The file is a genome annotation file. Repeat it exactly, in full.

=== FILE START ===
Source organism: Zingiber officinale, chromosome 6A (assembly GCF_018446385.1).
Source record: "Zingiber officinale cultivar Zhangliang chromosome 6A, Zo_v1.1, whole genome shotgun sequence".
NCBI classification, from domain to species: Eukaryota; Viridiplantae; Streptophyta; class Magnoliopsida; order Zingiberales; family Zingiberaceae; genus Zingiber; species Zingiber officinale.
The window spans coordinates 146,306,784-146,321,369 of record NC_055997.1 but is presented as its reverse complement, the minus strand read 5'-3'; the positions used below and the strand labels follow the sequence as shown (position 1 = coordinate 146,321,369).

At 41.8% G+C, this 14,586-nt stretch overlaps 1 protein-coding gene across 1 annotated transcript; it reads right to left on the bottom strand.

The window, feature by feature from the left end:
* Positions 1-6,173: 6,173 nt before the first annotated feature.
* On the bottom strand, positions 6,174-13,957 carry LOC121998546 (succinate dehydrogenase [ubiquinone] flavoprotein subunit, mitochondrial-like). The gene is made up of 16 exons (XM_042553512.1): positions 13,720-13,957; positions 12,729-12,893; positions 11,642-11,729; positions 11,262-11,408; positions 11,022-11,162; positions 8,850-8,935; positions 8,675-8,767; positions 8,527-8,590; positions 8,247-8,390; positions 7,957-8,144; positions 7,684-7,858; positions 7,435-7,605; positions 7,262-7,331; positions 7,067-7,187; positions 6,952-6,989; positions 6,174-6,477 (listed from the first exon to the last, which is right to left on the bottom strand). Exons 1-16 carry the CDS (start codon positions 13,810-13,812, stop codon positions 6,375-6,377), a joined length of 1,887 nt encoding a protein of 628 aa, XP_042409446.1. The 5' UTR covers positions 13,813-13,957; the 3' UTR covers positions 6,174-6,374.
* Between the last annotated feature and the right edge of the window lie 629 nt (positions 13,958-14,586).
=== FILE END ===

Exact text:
Source organism: Zingiber officinale, chromosome 6A (assembly GCF_018446385.1).
Source record: "Zingiber officinale cultivar Zhangliang chromosome 6A, Zo_v1.1, whole genome shotgun sequence".
NCBI classification, from domain to species: Eukaryota; Viridiplantae; Streptophyta; class Magnoliopsida; order Zingiberales; family Zingiberaceae; genus Zingiber; species Zingiber officinale.
The window spans coordinates 146,306,784-146,321,369 of record NC_055997.1 but is presented as its reverse complement, the minus strand read 5'-3'; the positions used below and the strand labels follow the sequence as shown (position 1 = coordinate 146,321,369).

At 41.8% G+C, this 14,586-nt stretch overlaps 1 protein-coding gene across 1 annotated transcript; it reads right to left on the bottom strand.

The window, feature by feature from the left end:
* Positions 1-6,173: 6,173 nt before the first annotated feature.
* On the bottom strand, positions 6,174-13,957 carry LOC121998546 (succinate dehydrogenase [ubiquinone] flavoprotein subunit, mitochondrial-like). The gene is made up of 16 exons (XM_042553512.1): positions 13,720-13,957; positions 12,729-12,893; positions 11,642-11,729; positions 11,262-11,408; positions 11,022-11,162; positions 8,850-8,935; positions 8,675-8,767; positions 8,527-8,590; positions 8,247-8,390; positions 7,957-8,144; positions 7,684-7,858; positions 7,435-7,605; positions 7,262-7,331; positions 7,067-7,187; positions 6,952-6,989; positions 6,174-6,477 (listed from the first exon to the last, which is right to left on the bottom strand). Exons 1-16 carry the CDS (start codon positions 13,810-13,812, stop codon positions 6,375-6,377), a joined length of 1,887 nt encoding a protein of 628 aa, XP_042409446.1. The 5' UTR covers positions 13,813-13,957; the 3' UTR covers positions 6,174-6,374.
* Between the last annotated feature and the right edge of the window lie 629 nt (positions 13,958-14,586).